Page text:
“This will hit Monaca and Beaver County very hard,” Tina Smith of Monaca, whose brother and ex-husband work at the Horsehead plant, said when she brought the cross to the gate. “We’re very, very upset about this.
“There has always been constant worry for families who have guys working in that plant.”
Beaver County Coroner Teri Tatalovich-Rossi said she pronounced two people dead at the scene, but she would not provide identities pending notification of families. She said they died “in the refinery part of the plant,” but causes of death would not be established until autopsies were completed, possibly today.
Wes Hill, Beaver County director of emergency services, said the deaths were the result of an “industrial explosion,” but its source would not be determined until after a comprehensive investigation involving the U.S. Occupational Safety and Health Administration.
Ali Alavi, Horsehead spokesman, said the incident occurred in a refinery column used to create zinc oxide. He said that it appeared to be “more of an explosion than a fire” and that the incident was still under investigation. He also could not identify the workers and did not know where they were, or what they were doing, at the time of incident.
Horsehead officials canceled the midnight shift that followed the explosion, and Alavi said the plant would be closed indefinitely while the investigation continued.
Hill said the initial report of smoke from the plant came to the Beaver County 911 Center at 4:30 p.m., which was quickly followed by reports of fire from an explosion. The fire was quickly contained, although it took hours for emergency crews to “render the plant safe,” said Hill, who did not release details on the event until around 9:20 p.m.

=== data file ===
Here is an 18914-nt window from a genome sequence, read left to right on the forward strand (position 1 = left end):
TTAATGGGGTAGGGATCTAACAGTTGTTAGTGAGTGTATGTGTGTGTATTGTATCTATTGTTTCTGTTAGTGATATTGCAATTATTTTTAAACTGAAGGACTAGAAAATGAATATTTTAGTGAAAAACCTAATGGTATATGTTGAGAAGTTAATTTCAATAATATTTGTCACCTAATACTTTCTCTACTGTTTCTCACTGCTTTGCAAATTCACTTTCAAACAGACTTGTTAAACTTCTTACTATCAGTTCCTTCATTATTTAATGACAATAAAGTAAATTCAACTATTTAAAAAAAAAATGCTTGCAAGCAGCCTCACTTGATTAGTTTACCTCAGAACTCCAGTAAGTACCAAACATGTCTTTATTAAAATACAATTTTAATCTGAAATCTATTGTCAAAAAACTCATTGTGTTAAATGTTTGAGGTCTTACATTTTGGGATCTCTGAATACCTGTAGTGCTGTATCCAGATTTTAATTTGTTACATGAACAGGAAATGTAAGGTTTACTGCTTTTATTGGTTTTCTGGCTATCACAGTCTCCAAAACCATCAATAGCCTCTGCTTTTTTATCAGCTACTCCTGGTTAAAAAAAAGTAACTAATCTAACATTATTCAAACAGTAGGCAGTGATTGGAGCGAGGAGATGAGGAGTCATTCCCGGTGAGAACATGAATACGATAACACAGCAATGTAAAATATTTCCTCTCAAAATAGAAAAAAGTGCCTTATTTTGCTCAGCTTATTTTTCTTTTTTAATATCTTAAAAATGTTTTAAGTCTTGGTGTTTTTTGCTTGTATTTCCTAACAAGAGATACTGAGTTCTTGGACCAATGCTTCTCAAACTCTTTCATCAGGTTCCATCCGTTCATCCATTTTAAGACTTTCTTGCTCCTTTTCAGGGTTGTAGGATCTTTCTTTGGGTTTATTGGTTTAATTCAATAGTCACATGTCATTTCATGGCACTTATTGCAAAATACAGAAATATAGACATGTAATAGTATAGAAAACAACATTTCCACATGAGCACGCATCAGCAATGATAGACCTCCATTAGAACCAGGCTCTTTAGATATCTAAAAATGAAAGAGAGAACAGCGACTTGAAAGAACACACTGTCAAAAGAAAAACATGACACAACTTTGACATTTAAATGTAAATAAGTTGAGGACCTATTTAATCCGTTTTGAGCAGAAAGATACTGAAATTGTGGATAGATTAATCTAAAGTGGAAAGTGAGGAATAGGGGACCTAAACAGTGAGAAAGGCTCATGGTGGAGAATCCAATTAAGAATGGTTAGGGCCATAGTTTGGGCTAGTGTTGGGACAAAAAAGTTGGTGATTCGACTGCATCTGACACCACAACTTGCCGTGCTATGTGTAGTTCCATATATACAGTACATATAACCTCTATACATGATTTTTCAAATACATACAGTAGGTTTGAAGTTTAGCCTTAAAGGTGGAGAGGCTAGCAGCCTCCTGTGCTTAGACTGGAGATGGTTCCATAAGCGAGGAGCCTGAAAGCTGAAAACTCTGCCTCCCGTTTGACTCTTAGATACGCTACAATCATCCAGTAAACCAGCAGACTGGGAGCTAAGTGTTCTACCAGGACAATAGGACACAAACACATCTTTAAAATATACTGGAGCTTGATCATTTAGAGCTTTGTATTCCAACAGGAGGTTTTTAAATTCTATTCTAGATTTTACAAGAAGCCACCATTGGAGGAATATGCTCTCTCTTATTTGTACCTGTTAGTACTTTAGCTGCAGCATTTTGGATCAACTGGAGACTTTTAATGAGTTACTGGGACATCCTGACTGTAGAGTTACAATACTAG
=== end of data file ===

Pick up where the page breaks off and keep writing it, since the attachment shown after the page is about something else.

“Everything in the plant is safe,” Hill said. “There was no danger for the public on the outside.”
Horsehead has had previous incidents in the last few years of fire and a chemical release at its plant in Potter Township.
A fire on July 13, 2008, drew the attention of Hill in the county emergency services office, and the state Department of Environmental Protection, when it was not reported to emergency officials until five hours after it happened, according to a Times report. There was also concern that the company reported a structure fire and did not report chemicals that were involved.
In June 2008, an additive to natural gas was reportedly released, according to a Times report.
In June 2007, an explosion started a fire inside the plant, but Potter Township firefighters responded and no injuries were reported.
Horsehead, according to its corporate website, considers its Beaver County plant to be the world’s largest user of recycled zinc-bearing materials. It produces primarily zinc metal and zinc oxide.
Past dangers at the plant
The Horsehead Corp. plant, formerly Zinc Corporation of America, in Potter Township is no stranger to industrial accidents involving death or serious injuries. Here are some past incidents at the plant on Frankfort Road:
l July 1989: Russell Franks, then 51, of New Castle, and two other workers were overcome by a liquid chlorine tank leak. Franks was hospitalized for chlorine gas inhalation effects.
l January 1990: Floyd Patton, 51, of Center Township and Ernest Arbes, 36, of Conway were killed when they were buried under 20 tons of zinc powder.
l July 1994: James Carnegie II, then 47, of Rochester suffered severe shoulder, arm and leg injuries after he became caught in a conveyor belt.
l April 1997: Tim Sandusky, then 34, of Brighton Township suffered second- and third-degree burns when a vat of hot water and soda ash spilled on him while he was operating equipment at the plant.
l January 2004: Thomas Herman, 71, of Monaca, was crushed by a truck while he was making a delivery at the plant.
l December 2004: An unidentified worker suffered severe leg burns when he stepped into an uncovered condenser pit full of molten zinc. The federal Occupational Safety and Health Administration fined the company $63,000 for violations associated with the accident.